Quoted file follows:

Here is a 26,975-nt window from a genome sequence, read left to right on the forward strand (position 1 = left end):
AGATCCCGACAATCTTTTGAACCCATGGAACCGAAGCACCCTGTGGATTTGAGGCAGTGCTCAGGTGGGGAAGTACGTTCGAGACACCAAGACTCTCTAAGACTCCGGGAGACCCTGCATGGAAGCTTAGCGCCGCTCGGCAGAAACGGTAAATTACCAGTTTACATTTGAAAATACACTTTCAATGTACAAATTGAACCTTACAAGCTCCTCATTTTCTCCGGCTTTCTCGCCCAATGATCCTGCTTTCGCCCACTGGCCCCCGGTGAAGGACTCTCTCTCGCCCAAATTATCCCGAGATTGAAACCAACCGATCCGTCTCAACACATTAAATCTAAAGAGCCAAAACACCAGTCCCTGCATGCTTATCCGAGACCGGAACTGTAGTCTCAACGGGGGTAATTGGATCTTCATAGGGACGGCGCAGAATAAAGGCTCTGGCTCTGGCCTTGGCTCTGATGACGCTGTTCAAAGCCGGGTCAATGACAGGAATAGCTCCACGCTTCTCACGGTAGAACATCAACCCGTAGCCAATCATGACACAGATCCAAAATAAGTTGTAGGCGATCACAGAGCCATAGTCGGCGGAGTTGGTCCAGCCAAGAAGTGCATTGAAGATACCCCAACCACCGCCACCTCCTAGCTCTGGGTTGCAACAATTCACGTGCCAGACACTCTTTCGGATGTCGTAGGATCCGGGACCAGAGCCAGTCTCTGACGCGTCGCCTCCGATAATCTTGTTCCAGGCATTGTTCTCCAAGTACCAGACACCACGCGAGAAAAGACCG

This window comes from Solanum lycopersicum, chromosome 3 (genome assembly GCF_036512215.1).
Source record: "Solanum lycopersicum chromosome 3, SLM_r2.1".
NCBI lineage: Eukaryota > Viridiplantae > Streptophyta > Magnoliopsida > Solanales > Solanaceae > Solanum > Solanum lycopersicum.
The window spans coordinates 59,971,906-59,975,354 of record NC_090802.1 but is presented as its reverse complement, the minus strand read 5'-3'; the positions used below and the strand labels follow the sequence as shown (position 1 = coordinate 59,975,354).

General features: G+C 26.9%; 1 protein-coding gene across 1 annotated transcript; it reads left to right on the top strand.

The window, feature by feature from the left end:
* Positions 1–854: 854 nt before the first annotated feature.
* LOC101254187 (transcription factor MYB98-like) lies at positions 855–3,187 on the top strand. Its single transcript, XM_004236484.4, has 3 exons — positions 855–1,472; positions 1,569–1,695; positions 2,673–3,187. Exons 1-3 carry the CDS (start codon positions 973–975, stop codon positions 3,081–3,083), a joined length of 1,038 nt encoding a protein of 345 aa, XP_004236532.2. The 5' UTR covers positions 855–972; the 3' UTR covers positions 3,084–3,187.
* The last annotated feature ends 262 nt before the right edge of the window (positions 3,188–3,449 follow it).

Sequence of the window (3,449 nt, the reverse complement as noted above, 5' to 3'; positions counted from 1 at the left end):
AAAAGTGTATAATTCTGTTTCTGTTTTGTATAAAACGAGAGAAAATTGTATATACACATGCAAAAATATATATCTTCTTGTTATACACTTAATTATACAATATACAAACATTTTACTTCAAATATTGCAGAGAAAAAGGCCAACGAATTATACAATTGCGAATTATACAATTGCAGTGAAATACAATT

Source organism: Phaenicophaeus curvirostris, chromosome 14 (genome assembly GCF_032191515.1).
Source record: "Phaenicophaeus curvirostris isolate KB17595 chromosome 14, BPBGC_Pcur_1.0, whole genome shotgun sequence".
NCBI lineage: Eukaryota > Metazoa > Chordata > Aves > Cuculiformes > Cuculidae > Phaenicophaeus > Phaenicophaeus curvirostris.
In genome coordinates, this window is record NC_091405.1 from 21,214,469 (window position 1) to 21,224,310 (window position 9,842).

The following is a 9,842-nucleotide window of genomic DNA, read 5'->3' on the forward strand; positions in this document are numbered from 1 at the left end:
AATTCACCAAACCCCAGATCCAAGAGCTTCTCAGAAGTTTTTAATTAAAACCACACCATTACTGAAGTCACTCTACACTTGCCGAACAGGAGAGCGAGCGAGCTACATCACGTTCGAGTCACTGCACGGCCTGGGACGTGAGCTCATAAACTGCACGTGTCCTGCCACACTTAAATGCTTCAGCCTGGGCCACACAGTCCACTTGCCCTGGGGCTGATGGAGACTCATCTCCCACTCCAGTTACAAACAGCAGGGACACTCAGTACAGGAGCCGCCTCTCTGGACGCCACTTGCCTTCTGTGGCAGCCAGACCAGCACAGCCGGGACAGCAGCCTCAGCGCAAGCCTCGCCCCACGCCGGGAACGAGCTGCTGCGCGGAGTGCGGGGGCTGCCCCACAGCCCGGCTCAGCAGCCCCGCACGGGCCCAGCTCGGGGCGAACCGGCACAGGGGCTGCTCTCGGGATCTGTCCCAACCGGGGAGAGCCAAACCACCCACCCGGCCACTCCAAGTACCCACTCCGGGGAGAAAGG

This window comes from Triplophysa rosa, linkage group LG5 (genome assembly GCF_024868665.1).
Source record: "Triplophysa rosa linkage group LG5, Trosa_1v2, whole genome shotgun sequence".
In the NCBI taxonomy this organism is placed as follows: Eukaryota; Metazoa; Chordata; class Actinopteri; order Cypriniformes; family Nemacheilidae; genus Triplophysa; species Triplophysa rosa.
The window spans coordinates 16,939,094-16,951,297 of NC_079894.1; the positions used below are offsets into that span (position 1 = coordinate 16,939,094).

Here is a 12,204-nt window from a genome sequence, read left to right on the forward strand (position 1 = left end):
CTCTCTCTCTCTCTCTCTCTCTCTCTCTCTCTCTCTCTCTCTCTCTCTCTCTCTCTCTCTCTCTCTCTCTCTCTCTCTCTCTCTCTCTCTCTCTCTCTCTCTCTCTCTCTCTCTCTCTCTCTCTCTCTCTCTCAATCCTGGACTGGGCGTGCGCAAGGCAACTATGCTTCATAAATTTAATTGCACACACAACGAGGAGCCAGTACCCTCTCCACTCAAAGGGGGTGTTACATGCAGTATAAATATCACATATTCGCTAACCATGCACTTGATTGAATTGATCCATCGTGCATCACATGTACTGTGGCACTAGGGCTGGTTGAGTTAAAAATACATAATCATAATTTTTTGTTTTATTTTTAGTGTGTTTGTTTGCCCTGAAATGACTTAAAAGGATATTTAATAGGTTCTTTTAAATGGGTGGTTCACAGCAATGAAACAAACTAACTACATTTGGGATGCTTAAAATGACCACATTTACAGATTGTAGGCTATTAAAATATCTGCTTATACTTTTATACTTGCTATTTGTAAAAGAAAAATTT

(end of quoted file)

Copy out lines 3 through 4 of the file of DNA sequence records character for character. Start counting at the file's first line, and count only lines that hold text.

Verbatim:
This window comes from Solanum lycopersicum, chromosome 3 (genome assembly GCF_036512215.1).
Source record: "Solanum lycopersicum chromosome 3, SLM_r2.1".